Editor's Note: This is the first installment of Meat Lite, a weekly column that will celebrate meat in moderation by Philadelphia food writers Joy Manning and Tara Mataraza Desmond. Meat Lite was inspired by the book the two coauthored, Almost Meatless, coming out in Spring 2009.
Even among fats, bacon grease is considered a special kind of villain. It represents all the evils of saturated fat, calories, and cholesterol. But the fact is: bacon fat has the same amount of calories as olive oil. It's true that it has more saturated fat than some oils do, but it's no worse on that score than butter. And, if you start with high-quality bacon from Heritage pigs, it would be unforgivable to allow that flavorful fat to go to waste. I have a jar of congealed bacon fat in my fridge at all times.
In my experiences, a tablespoon of bacon fat makes a tray of ultra-healthy Brussels sprouts palatable to people who claim to hate this cruciferous veggie (the cruciferous family also includes kale, cabbage, and collards). Just melt the fat down in a skillet, toss with a mess of halved Brussels sprouts, sprinkle liberally with salt and pepper, and roast those cancer-fighters at 400 degrees until they are just brown and tender. Bacon fat also makes an excellent base for sauteing aromatics in otherwise vegetarian soups. It adds tremendous depth of flavor and meatiness with a tiny amount of extra fat.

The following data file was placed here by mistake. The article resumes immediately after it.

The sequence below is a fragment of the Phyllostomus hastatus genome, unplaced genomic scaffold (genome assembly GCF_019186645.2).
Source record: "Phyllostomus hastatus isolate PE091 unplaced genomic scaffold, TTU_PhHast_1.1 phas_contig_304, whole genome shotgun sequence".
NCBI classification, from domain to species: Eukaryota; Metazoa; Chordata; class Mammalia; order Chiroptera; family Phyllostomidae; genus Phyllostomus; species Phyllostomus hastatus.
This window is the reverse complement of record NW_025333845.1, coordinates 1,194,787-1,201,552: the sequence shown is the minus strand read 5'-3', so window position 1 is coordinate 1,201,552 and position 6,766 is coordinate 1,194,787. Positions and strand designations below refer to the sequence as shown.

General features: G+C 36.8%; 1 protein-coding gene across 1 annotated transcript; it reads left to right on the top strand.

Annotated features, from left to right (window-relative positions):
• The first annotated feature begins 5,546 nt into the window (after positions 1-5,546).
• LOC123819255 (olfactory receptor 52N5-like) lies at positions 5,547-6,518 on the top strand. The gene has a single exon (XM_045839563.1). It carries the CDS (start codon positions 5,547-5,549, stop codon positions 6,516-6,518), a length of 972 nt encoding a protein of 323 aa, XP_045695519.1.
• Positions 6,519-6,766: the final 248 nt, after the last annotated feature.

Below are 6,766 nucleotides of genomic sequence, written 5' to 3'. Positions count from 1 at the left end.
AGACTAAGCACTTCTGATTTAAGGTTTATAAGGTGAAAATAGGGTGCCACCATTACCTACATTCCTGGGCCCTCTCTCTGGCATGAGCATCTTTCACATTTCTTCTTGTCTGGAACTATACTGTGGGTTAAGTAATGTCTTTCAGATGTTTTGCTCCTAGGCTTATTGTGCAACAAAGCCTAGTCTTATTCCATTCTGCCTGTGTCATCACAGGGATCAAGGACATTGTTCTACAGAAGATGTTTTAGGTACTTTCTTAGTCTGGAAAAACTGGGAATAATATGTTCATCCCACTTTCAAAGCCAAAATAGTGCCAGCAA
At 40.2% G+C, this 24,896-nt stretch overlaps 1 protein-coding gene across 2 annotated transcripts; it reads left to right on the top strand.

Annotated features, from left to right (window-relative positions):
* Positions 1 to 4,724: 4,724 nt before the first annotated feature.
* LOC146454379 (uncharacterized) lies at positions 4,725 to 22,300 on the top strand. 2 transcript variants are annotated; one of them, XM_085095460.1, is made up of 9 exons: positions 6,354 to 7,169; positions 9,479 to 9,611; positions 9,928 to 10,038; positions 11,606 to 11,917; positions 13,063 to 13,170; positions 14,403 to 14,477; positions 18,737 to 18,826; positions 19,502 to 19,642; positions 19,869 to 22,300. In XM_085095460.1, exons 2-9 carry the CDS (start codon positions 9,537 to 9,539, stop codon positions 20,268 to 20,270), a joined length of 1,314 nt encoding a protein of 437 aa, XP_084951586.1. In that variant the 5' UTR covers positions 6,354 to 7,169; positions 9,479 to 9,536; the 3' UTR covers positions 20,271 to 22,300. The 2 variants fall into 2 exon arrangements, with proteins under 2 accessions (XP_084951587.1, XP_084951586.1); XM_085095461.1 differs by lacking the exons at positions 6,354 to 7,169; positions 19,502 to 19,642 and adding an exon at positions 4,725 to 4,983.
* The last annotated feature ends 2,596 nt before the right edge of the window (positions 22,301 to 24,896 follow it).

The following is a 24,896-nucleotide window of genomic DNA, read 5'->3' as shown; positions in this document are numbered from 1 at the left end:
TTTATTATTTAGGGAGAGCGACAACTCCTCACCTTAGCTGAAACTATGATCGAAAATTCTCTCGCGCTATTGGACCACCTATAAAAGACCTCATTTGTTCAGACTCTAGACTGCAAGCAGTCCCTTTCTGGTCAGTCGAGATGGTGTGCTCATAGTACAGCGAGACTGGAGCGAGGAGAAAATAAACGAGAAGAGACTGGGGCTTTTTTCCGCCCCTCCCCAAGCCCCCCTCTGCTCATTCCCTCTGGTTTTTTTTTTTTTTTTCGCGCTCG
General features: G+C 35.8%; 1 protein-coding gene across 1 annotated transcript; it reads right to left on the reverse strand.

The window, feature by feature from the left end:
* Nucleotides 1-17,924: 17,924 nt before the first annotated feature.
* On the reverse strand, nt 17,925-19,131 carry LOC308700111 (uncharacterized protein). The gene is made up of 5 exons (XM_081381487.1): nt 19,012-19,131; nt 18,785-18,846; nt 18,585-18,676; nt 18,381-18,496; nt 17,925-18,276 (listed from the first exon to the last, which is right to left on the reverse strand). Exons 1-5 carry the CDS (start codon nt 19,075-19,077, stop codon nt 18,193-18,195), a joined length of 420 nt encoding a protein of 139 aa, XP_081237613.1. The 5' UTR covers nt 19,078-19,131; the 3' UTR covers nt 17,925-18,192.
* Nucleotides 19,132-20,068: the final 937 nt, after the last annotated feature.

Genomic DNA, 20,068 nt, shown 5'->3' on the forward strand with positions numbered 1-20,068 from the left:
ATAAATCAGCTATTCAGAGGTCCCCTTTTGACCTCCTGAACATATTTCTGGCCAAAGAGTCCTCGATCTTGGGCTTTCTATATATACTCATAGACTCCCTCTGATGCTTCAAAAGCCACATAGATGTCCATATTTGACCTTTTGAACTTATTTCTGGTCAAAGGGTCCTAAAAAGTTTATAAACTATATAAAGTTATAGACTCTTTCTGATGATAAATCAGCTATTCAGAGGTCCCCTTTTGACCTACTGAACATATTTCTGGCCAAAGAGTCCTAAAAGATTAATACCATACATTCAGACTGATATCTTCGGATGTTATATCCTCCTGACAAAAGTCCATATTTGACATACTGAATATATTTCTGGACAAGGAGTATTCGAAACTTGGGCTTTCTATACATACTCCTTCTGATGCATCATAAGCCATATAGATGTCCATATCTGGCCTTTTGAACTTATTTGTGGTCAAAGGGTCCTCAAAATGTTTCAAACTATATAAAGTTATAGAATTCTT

But my favorite use for this wrongly vilified foodstuff is in my roasted potatoes. I eat them like French fries, as a side for mussels, burgers and salad. And yes, I serve them with an even eviler ingredient: homemade mayonnaise. But that's another post.
- 1 pound red bliss or new potatoes
- 2 slices thick-cut bacon (Something from a gourmet market, mail order, or a farmers' market)
- Salt and fresh ground black pepper
- 1 tablespoon fresh chives, minced
Preheat your oven to 450ºF. (Do you have a convection function? Now is the time to crank it up.) Wash the potatoes, then place them on a rimmed baking sheet and put them in the oven for three minutes to dry completely. (Dry things brown better, as do things cooked on pre-heated baking sheets.) Remove potatoes and return baking sheet to your still-heating oven. Cut the potatoes into uniform wedges—six or eight wedges per potato depending on their size.
Toss the potato wedges with the bacon fat and a liberal sprinkle of salt and pepper. When the oven is properly preheated, remove the hot baking sheet and lay the potatoes on it in one layer, cut side down.
Roast for 20 minutes or until well browned. Toss with chives while hot. Serve with ketchup or mayonnaise.